If you were born in the late ’70s, or early or mid ’80s – and especially if you’re Canadian – you probably know at least five of these twelve songs whether you like it or not. (Certainly, at age 13, I was not happy to be subjected to these five songs ad nauseum.) If you’re younger than me, you might not have been aware that Morissette was a teen pop star – in Canada anyway – prior to this release. (I was barely aware).
Morissette has to be commended for having the balls (sorry) at such a young age to take such a drastic musical turn. Whether or not you like this music, this is no longer teen pop.
And I have to say that, though I might have hated her when she was ubiquitous, at least one of these songs is pretty close to an all time classic. I’m speaking of “You Oughta Know,” an angry, adult song that would have destroyed any preconceptions you had about Alanis as a teen pop star and which still stands up to this day as a fiery anthem against any older man who has exploited a young woman.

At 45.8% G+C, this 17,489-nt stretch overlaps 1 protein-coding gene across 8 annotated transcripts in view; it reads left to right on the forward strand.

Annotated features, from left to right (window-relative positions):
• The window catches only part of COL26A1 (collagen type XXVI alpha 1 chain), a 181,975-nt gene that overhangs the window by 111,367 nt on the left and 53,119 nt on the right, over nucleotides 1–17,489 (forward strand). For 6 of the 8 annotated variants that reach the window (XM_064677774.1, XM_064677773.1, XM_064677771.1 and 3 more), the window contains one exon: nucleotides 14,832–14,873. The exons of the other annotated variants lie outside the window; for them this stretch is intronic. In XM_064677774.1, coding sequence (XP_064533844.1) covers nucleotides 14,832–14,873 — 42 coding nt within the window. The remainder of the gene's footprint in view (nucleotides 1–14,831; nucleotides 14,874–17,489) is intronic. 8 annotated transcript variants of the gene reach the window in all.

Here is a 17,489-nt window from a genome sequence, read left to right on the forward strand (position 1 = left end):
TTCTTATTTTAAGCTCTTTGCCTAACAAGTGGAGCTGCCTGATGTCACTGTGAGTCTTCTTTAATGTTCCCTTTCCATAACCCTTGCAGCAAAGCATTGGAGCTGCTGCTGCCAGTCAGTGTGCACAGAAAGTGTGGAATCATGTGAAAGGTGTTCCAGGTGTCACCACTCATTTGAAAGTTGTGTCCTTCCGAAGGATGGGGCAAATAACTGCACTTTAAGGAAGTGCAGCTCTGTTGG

I can’t say that for much of the rest of the album. It’s single heavy – the stronger songs are the singles, pretty much exclusively – and even some of the singles aren’t great; most infamously, “Ironic,” which has been so endlessly parodied, for good reason. But aside from “Ironic” and its complete misunderstanding of irony, Morissette’s lyrics are above average, at the very least.
The problem for me is the sort of “pop grunge” production, which dates (parts of) the record rather horribly.
Still, it’s a brave move back when it was rather difficult for women to make brave moves in this industry. It’s better than a lot of shit we get force fed – or I guess I should say, we used to get force fed.